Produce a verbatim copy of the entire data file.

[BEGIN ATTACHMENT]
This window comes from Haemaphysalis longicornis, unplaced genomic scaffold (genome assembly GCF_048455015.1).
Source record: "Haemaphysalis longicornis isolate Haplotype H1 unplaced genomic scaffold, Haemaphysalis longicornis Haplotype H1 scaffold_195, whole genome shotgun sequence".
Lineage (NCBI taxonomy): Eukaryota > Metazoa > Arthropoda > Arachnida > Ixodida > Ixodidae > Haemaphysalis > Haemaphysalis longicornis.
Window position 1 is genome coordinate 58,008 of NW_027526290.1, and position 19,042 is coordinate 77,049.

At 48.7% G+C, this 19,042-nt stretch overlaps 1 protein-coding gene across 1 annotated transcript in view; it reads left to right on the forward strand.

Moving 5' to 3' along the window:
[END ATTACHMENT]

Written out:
This window comes from Haemaphysalis longicornis, unplaced genomic scaffold (genome assembly GCF_048455015.1).
Source record: "Haemaphysalis longicornis isolate Haplotype H1 unplaced genomic scaffold, Haemaphysalis longicornis Haplotype H1 scaffold_195, whole genome shotgun sequence".
Lineage (NCBI taxonomy): Eukaryota > Metazoa > Arthropoda > Arachnida > Ixodida > Ixodidae > Haemaphysalis > Haemaphysalis longicornis.
Window position 1 is genome coordinate 58,008 of NW_027526290.1, and position 19,042 is coordinate 77,049.

At 48.7% G+C, this 19,042-nt stretch overlaps 1 protein-coding gene across 1 annotated transcript in view; it reads left to right on the forward strand.

Moving 5' to 3' along the window: